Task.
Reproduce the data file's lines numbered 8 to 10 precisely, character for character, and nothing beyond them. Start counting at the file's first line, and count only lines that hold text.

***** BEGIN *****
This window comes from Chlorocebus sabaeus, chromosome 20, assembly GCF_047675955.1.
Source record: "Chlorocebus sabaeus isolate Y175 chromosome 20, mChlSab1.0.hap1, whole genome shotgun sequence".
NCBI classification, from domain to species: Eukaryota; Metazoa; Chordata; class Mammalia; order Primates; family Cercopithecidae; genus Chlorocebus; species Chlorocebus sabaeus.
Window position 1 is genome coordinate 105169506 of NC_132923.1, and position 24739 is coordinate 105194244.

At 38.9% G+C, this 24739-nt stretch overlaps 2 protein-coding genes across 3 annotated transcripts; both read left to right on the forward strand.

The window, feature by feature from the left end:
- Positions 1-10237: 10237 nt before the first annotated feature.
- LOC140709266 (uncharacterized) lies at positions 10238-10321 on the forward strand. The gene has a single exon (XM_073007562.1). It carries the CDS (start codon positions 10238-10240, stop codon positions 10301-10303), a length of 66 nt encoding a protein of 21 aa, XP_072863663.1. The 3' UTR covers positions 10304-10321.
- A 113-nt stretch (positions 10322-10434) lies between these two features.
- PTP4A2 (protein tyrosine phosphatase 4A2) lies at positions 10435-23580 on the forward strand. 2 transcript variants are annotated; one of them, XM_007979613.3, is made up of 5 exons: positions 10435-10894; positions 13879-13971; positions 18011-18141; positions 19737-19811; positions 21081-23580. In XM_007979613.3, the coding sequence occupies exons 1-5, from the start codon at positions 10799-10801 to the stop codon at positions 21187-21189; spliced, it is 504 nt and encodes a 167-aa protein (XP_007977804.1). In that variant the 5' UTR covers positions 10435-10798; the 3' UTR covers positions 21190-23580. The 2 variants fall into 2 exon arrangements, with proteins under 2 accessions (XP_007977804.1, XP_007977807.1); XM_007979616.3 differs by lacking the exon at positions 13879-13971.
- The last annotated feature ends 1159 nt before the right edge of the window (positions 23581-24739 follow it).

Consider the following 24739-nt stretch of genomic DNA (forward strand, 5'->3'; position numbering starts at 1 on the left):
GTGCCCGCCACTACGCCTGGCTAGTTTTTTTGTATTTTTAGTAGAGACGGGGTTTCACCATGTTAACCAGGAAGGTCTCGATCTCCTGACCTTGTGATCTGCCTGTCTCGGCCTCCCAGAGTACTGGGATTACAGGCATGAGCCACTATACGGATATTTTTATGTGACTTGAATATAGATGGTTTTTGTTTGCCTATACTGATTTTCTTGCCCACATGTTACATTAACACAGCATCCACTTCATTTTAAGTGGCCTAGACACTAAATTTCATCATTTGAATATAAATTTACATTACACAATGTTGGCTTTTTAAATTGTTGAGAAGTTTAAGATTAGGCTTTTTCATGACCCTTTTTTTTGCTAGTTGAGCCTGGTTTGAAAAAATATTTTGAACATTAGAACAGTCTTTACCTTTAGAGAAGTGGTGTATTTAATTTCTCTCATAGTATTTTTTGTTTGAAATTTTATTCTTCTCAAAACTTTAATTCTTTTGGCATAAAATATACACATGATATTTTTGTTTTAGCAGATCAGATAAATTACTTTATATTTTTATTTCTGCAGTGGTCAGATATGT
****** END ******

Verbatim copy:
- LOC140709266 (uncharacterized) lies at positions 10238-10321 on the forward strand. The gene has a single exon (XM_073007562.1). It carries the CDS (start codon positions 10238-10240, stop codon positions 10301-10303), a length of 66 nt encoding a protein of 21 aa, XP_072863663.1. The 3' UTR covers positions 10304-10321.
- A 113-nt stretch (positions 10322-10434) lies between these two features.
- PTP4A2 (protein tyrosine phosphatase 4A2) lies at positions 10435-23580 on the forward strand. 2 transcript variants are annotated; one of them, XM_007979613.3, is made up of 5 exons: positions 10435-10894; positions 13879-13971; positions 18011-18141; positions 19737-19811; positions 21081-23580. In XM_007979613.3, the coding sequence occupies exons 1-5, from the start codon at positions 10799-10801 to the stop codon at positions 21187-21189; spliced, it is 504 nt and encodes a 167-aa protein (XP_007977804.1). In that variant the 5' UTR covers positions 10435-10798; the 3' UTR covers positions 21190-23580. The 2 variants fall into 2 exon arrangements, with proteins under 2 accessions (XP_007977804.1, XP_007977807.1); XM_007979616.3 differs by lacking the exon at positions 13879-13971.